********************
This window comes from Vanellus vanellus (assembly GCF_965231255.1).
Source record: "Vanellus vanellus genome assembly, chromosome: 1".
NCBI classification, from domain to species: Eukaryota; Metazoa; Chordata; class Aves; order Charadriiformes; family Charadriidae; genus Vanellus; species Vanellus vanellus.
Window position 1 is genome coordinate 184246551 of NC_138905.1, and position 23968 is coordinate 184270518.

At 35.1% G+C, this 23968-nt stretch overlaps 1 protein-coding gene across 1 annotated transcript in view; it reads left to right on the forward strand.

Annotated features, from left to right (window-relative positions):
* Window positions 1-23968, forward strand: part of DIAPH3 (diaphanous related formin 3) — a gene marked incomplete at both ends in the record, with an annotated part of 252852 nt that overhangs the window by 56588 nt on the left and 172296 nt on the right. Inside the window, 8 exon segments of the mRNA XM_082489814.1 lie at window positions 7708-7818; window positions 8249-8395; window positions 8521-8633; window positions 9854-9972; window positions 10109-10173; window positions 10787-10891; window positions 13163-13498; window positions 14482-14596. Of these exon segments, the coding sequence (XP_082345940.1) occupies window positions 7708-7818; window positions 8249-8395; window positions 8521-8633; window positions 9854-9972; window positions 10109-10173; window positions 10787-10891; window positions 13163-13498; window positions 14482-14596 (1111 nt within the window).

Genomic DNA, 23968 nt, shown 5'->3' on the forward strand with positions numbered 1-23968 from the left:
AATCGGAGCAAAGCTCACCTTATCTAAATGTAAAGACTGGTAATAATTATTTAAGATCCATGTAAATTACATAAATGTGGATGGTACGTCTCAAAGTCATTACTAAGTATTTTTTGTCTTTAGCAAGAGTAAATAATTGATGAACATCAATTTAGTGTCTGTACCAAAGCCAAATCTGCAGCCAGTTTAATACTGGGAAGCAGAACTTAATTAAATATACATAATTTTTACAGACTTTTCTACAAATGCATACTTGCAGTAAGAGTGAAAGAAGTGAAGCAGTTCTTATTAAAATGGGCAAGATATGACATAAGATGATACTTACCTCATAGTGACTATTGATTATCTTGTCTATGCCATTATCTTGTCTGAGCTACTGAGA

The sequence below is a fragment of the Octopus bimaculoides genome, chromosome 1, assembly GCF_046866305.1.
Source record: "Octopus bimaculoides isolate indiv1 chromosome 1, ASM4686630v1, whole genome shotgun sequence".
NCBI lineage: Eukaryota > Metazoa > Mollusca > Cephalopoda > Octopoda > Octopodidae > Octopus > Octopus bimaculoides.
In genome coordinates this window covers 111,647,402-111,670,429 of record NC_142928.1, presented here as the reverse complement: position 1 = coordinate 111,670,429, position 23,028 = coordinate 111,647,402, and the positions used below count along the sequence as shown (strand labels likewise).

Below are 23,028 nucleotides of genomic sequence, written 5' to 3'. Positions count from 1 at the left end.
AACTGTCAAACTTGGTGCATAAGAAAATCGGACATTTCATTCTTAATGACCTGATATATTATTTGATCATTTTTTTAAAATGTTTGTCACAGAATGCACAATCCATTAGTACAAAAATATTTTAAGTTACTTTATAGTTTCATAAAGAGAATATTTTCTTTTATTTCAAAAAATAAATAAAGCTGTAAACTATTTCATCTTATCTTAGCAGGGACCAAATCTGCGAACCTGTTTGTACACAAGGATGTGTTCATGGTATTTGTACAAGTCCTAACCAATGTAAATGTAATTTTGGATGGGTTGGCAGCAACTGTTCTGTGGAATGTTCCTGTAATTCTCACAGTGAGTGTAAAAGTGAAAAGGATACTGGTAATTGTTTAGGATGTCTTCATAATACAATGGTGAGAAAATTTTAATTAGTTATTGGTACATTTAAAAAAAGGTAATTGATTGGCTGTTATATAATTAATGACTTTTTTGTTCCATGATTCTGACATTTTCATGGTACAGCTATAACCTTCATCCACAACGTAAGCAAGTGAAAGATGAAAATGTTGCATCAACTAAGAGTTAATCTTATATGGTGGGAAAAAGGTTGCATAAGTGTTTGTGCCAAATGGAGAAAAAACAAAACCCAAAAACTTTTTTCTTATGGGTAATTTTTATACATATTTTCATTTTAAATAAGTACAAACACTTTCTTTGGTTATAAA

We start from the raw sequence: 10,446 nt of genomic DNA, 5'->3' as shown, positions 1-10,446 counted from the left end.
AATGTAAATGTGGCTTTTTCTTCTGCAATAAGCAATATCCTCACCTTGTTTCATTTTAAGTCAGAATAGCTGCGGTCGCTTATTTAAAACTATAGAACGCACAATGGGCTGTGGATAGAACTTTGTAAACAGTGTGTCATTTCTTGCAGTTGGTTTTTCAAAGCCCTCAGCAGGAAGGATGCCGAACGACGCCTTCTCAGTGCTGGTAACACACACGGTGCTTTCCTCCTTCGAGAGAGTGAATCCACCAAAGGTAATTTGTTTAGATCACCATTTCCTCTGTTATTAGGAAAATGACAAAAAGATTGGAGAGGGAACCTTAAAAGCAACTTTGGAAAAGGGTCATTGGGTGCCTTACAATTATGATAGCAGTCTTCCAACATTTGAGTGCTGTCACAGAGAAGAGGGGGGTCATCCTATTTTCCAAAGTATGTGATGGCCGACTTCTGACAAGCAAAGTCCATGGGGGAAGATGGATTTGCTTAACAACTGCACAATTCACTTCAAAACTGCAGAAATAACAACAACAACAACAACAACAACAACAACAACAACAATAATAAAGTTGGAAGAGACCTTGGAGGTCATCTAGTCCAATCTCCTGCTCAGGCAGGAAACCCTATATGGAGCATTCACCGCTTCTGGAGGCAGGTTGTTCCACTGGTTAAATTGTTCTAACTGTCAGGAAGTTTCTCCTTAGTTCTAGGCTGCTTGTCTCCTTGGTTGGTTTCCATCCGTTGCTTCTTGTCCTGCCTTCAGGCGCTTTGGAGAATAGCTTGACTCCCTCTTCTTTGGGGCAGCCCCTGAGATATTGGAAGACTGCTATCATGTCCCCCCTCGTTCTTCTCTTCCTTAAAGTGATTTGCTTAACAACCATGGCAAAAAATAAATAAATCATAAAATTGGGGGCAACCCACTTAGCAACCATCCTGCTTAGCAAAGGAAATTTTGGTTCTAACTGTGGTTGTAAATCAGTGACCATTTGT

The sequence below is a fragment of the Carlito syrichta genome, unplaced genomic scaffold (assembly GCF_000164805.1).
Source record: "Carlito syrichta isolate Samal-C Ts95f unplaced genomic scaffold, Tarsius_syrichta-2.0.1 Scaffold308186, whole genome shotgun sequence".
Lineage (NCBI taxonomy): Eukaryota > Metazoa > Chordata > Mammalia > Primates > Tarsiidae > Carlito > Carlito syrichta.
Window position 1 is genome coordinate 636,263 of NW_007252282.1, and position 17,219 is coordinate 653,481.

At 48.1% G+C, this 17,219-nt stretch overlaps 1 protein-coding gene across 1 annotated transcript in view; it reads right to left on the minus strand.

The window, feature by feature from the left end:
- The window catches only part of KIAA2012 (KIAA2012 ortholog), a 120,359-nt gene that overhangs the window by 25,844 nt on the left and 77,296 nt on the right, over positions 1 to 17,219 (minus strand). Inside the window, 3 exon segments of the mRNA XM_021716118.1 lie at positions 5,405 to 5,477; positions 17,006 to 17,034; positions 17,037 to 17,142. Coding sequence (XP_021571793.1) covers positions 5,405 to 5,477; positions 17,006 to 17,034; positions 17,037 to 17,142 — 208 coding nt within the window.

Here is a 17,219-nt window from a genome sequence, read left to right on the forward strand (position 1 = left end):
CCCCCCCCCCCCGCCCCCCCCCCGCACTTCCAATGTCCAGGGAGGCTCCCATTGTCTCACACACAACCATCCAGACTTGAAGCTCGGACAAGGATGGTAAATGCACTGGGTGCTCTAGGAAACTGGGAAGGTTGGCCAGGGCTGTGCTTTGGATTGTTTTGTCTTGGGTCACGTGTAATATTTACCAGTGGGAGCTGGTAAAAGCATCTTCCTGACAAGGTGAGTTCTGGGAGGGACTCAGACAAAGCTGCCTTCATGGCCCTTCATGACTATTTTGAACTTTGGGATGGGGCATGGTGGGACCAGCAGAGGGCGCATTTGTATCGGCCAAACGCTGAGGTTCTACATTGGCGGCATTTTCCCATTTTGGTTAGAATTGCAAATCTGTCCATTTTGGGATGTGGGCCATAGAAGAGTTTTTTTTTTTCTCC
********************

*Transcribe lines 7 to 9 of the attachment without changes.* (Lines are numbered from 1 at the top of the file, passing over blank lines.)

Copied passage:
* Window positions 1-23968, forward strand: part of DIAPH3 (diaphanous related formin 3) — a gene marked incomplete at both ends in the record, with an annotated part of 252852 nt that overhangs the window by 56588 nt on the left and 172296 nt on the right. Inside the window, 8 exon segments of the mRNA XM_082489814.1 lie at window positions 7708-7818; window positions 8249-8395; window positions 8521-8633; window positions 9854-9972; window positions 10109-10173; window positions 10787-10891; window positions 13163-13498; window positions 14482-14596. Of these exon segments, the coding sequence (XP_082345940.1) occupies window positions 7708-7818; window positions 8249-8395; window positions 8521-8633; window positions 9854-9972; window positions 10109-10173; window positions 10787-10891; window positions 13163-13498; window positions 14482-14596 (1111 nt within the window).

Genomic DNA, 23968 nt, shown 5'->3' on the forward strand with positions numbered 1-23968 from the left:
AATCGGAGCAAAGCTCACCTTATCTAAATGTAAAGACTGGTAATAATTATTTAAGATCCATGTAAATTACATAAATGTGGATGGTACGTCTCAAAGTCATTACTAAGTATTTTTTGTCTTTAGCAAGAGTAAATAATTGATGAACATCAATTTAGTGTCTGTACCAAAGCCAAATCTGCAGCCAGTTTAATACTGGGAAGCAGAACTTAATTAAATATACATAATTTTTACAGACTTTTCTACAAATGCATACTTGCAGTAAGAGTGAAAGAAGTGAAGCAGTTCTTATTAAAATGGGCAAGATATGACATAAGATGATACTTACCTCATAGTGACTATTGATTATCTTGTCTATGCCATTATCTTGTCTGAGCTACTGAGA